Reviewed by Glenn Erickson
John Knowles' perceptive novel is a standard text in high school and college and was well-received
as a feature by Larry Peerce in 1972. Other boarding-school movies tend to be about conformity
and rebellion, but this story concerns itself with bonding, loss and the meaning of friendship.
The boys of Devon prep school learn and work under the knowledge that they'll more likely than not
be drafted immediately upon graduation, a fact that puts an odd feeling of urgency and desperation
behind their hale 'n hearty rituals and pranks.
In the middle of WW2, Southerner Gene (J Barton) falls in with an eccentric crowd
when his good grades get
him into Devon prep school in New England. "Leper" (Danny Swerdlow) is an amiable joker who has a
snail-arium and talks about trying to find beaver lodges out in the woods. Brinker (Jacob Pitts) is
the brains of the outfit as well as being the most conventionally outgoing; Gene does his best to
outdo him scholastically. But the problem friend is Gene's new roommate Finny (Toby Moore), a
militantly personable fellow who thinks rules are to be broken and is in favor of things like
secret societies. Popular and outgoing, Finny gets Gene to climb a dangerous (and forbidden) tree
to dive into the lake. He also gets him to cut class and seems to be using his powerful personality
to distract Gene from his studies. The boys develop an ambivalent attitude to the war and some
consider enlisting, while Gene becomes unhappy with Finny's control over his behavior and
attitudes - Finny's the kind of guy who can't be reasoned with. Finally, something inside Gene rebels.
A Separate Peace is an interesting adaptation of a novel that's obviously more complex and
detailed. Wendy Kesselman's convincing script and Peter Yates' superior
handling of actors make up for an underpopulated production.
Perhaps due to the needs of cable-movie marketing, this version of the film misleads us into
thinking that something homoerotic is going on with the boys in Devon. If there is, it's
a buried subtext.
The Peerce version used a flashback sequence to fixate the audience on the role of the ill-fated
tree by the lake; this 2004 Showtime movie (filmed in 2002) teases us instead with a
flash-forward to the beginning of a sinister midnight trial within a secret society in Devon prep
school. Roommates Gene and Finny are rousted from bed for what later proves to be an improvised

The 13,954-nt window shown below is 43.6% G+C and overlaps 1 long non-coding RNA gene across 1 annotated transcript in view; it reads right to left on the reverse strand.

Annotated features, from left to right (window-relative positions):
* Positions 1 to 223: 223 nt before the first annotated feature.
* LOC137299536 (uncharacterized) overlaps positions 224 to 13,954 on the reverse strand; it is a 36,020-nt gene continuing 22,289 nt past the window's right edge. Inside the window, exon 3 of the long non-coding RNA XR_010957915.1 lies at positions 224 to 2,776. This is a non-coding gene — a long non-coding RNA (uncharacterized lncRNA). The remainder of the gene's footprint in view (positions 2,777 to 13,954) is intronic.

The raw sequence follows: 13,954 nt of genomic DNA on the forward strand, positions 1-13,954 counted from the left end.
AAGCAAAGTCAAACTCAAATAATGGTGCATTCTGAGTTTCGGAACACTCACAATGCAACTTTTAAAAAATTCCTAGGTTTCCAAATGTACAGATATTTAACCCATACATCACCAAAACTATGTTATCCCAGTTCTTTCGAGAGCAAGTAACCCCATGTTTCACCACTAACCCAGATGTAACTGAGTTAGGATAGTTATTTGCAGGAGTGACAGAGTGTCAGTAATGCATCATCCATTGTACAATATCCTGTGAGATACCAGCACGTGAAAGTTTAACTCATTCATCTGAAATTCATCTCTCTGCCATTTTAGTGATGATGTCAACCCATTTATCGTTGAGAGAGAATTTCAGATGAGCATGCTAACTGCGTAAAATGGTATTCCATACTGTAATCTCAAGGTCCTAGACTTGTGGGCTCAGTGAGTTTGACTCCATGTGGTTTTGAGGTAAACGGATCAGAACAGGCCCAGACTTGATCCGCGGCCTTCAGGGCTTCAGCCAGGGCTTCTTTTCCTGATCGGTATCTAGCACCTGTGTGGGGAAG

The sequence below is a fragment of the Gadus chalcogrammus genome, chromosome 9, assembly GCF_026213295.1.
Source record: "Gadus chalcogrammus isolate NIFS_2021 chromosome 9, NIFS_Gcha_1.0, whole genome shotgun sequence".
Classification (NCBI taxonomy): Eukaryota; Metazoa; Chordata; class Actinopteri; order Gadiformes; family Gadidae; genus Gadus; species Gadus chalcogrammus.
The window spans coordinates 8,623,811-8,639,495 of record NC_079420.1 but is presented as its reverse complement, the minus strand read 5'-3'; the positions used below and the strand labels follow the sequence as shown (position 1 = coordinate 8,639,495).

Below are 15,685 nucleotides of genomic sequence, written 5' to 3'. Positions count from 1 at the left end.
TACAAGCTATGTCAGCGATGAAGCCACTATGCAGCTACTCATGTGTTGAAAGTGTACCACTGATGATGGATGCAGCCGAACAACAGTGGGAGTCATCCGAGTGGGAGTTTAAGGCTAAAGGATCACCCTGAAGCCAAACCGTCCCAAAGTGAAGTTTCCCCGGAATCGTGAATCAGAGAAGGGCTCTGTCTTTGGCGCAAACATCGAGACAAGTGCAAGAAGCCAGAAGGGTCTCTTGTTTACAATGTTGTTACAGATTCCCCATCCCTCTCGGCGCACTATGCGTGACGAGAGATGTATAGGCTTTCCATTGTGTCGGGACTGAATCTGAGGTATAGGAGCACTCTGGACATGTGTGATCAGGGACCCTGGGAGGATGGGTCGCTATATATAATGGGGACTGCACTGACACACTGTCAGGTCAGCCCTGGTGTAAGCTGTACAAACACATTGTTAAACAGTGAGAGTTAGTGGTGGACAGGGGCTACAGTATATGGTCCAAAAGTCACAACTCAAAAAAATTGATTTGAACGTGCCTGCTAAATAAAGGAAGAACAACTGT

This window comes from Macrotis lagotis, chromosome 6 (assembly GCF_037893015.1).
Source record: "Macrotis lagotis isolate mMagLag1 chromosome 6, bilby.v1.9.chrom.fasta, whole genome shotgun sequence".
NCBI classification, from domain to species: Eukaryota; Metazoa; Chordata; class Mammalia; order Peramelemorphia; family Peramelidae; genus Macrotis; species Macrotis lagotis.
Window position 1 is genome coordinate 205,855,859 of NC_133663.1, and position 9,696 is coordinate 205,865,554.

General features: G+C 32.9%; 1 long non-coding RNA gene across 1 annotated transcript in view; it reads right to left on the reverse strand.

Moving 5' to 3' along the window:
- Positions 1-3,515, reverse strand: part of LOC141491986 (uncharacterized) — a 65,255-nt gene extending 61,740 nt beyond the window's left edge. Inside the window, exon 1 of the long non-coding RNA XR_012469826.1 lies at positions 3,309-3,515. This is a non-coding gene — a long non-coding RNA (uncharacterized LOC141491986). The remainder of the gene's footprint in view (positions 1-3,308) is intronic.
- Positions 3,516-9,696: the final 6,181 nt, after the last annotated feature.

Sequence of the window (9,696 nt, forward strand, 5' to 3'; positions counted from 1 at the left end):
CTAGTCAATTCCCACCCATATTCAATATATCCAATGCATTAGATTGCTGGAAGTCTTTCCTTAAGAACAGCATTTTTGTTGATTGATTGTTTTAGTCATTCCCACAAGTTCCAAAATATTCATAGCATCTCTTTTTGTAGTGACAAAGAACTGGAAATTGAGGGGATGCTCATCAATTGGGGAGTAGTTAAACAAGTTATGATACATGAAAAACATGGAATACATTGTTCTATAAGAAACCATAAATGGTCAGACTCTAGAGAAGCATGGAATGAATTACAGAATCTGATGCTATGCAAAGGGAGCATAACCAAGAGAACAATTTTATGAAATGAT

crime investigation, but the impression given (unless Savant has flipped) is that the inquisition
will accuse them as lovers.
That's not the case at all, technically, although the story's subtle explanation of how one
personality can affect another does takes on the issue of domination and peer pressure. If this
wasn't from a noted book, it might remind us of a less perverse version of Jack Garfein's
The Strange One, the twisted movie with Ben Gazarra as a military school tyrant. Quiet Gene
wants to be accepted at the snooty school and at first welcomes Finny's friendly overtures. Only
later does he resent his pattern of compliant surrender to Finny's will. The confident Finny is soon dictating
their activities as if there were something exclusive about their relationship.
At the center of the tale is the forbidden jumping tree, which couldn't be more symbolic if Finney
plucked an apple from it and offered a bite to Gene. Gene doesn't know how to say No to this
character. He eventually experiences a crucial lapse in judgment and expresses his need for psychological
freedom in a dangerous way.
This will all be old news to those who have read the book, and I'll go no further to protect those
who would like to experience the story developments without spoilers.
Bringing all of this subtle-between the lines content to the surface where it needs to be is no
easy task that A Separate Peace manages well, thanks to sensitive direction from Yates
(of Bullitt, Breaking Away and
The Dresser) and great performances
from four lesser-known actors, all under twenty. J Barton does a good job of not seeming stupid
or a pushover as Gene and Jacob Pitts is the forceful Brinker. Danny Swerdlow is pathetic as the
troubled Leper, the kind of sincere but tragically vulnerable type we've all met. Best of all is Toby
Moore's Finny, a handsome guy with a personality that really needs a tranquilizer.
Masking any number of inner confusions, Finny compensates by expanding his influence over Gene.
For star recognition, A Separate Peace uses Hume Cronyn in almost his last role in a glorified
bit as an aged instructor. We concentrate almost entirely on the boys; if anything, Devon comes off
as a disorganized place in need of minimal supervision. Students flaunt the rules (the off-limits tree)
and hold secret meetings
in the dark of night. An ex-student haunts the place, sneaking in to steal food. Nobody questions
why another student keeps having suspicious accidents.
Paramount's DVD of A Separate Peace is a good encoding of a cable TV movie that clearly was
filmed for the full-screen aspect ratio. Color and sound are fine. There aren't any extras, even though
the movie raises our curiosity about both the Knowles book and the capable young cast.
On a scale of Excellent, Good, Fair, and Poor,
A Separate Peace rates:
Movie: Very Good
Packaging: Keep case
Reviewed: February 27, 2005
DVD Savant Text © Copyright 2007 Glenn Erickson